The Saskatchewan creator of a Facebook page designed to share information about rural crime says he welcomes a new alert system from the RCMP and provincial government.
Nick Cornea, who established Farmers Against Rural Crime, said he was part of the committee helping to design the Saskatchewan Crime Watch Advisory Network.
“It’s going to be awesome,” he said after the network launch earlier this month.
Residents can sign up for the network online or through an app on their phones to get information about crimes that have occurred.
An alert may include what happened and a vehicle to watch for, as well as instructions to contact police.
Subscribers to the free service choose how to receive notifications, by text, email or text-to-voice on their landlines, and from which detachments they want information.
The network is only available in the RCMP’s southern district for now. If it is successful it will be expanded, said RCMP commanding officer Mark Fisher.
The province spent $50,000 on 25,000 subscriptions to the service. The evaluation period will last 18 months.
Cornea said he believes it will be a success as long as the individual detachments push the information out to residents.
The alerts will come quicker than the more traditional route of writing and issuing news releases to media for dissemination.
Saskatchewan Association of Rural Municipalities president Ray Orb said he didn’t have any concerns that people would use the network to engage in vigilantism.
“We would be appalled if that would happen,” he said.
Federation of Sovereign Indigenous Nations vice-chief Dutch Lerat said he had no concerns about that right now but time would tell.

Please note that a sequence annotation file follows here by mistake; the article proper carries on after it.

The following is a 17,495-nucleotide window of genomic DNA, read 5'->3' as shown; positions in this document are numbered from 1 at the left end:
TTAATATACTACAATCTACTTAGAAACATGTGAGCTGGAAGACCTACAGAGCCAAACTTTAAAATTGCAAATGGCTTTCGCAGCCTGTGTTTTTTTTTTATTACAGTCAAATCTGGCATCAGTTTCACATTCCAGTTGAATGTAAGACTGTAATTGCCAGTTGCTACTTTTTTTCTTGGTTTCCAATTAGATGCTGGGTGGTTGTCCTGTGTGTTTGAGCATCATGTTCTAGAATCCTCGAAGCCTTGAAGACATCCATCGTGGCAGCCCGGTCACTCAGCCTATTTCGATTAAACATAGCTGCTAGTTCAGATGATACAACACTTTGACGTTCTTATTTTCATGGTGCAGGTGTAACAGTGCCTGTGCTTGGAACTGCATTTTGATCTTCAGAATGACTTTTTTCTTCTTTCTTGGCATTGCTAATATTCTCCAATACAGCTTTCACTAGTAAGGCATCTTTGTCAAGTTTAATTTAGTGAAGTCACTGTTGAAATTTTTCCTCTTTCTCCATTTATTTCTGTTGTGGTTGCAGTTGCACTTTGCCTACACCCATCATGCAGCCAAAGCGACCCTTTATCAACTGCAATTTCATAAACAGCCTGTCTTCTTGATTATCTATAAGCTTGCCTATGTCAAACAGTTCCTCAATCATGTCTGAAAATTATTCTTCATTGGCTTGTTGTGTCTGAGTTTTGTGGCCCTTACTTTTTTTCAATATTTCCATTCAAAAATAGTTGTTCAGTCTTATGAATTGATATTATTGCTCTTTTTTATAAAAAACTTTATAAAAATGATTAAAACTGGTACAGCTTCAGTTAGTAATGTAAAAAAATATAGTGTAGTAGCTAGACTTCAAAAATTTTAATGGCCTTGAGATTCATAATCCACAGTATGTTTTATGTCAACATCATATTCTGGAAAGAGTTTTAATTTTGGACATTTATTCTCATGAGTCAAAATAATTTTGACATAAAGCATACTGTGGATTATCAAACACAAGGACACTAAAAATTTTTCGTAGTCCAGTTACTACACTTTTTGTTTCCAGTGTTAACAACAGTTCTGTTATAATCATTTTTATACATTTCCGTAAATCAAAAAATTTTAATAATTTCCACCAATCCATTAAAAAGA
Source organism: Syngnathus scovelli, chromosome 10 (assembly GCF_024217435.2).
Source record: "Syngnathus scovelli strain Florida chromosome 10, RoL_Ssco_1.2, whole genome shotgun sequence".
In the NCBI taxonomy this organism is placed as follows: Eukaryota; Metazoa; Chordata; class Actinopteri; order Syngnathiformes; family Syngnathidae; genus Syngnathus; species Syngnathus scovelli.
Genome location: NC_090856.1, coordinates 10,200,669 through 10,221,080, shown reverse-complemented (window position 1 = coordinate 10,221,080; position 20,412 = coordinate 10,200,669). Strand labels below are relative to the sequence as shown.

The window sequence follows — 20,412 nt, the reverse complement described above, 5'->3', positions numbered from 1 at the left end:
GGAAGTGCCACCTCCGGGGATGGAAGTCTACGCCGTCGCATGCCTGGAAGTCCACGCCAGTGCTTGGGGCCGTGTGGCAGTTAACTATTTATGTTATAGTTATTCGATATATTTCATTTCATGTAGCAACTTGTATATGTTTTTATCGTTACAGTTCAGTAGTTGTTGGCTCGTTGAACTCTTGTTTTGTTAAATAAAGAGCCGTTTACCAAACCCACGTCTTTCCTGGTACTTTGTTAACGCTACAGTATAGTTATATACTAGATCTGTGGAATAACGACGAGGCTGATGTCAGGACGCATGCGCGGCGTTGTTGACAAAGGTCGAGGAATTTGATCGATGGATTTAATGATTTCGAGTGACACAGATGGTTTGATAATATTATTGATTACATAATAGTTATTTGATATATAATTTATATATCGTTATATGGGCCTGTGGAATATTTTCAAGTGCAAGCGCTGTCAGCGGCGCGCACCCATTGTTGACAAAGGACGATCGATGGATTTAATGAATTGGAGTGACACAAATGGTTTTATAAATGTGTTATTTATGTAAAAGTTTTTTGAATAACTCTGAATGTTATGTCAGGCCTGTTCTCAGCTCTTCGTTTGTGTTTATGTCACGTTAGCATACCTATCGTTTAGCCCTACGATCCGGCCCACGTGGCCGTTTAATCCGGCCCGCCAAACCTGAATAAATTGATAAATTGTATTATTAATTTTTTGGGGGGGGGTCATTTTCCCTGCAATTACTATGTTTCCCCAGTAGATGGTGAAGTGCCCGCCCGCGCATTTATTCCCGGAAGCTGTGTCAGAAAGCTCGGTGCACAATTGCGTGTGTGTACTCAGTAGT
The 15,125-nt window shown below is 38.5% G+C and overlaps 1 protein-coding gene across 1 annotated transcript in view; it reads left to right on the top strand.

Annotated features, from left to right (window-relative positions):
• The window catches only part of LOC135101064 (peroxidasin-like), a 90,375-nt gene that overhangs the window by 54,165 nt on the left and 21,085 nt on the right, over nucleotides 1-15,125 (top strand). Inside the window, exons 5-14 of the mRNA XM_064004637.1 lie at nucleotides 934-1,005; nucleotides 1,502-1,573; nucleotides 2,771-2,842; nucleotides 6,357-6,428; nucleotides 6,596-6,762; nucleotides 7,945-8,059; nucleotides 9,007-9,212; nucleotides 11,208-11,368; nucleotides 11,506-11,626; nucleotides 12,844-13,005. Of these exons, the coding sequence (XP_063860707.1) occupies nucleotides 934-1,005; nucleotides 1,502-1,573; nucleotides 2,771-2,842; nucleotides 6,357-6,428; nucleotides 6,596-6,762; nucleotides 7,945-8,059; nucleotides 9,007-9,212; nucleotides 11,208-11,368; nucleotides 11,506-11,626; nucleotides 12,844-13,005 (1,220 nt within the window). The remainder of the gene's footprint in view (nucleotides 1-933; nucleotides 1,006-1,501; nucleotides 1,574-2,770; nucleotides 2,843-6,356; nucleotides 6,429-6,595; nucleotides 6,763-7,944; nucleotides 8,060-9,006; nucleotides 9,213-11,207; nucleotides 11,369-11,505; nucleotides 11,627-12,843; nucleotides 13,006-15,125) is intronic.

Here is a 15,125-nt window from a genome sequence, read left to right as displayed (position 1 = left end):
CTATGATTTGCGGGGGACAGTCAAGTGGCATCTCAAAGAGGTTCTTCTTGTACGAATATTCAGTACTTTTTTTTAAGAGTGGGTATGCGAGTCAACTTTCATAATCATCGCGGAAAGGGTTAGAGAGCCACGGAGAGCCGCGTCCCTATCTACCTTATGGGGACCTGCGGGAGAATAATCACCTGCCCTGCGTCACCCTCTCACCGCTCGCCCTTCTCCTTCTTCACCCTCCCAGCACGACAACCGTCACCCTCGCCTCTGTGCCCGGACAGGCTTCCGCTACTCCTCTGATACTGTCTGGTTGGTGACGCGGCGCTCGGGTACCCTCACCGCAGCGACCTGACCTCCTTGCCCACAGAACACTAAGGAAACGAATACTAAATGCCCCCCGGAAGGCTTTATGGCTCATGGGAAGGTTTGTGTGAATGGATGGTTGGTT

Fisher said there will be a way to remove such users from the system if that happens.
“I have a lot of confidence in the people of Saskatchewan and the way that they’ll respond to being involved in crime and safety in their community,” he said.
The province’s minister of corrections and policing, Christine Tell, said this initiative is a direct response to the government’s goal of reducing rural crime.
The RCMP has said people have to report crimes if they are victims or aware of a crime that has occurred.
“We need to know about it if we’re going to address it, and we need to know about it so that we can be well aware of the trends or changes in trends,” Fisher said.
Gun violence continues to be an issue in some northern communities. Drugs are driving property crimes across Western Canada, he said.
To sign up for the network, links are available at sarm.ca or suma.org, or https://member.everbridge.net/index/453003085619333#/login.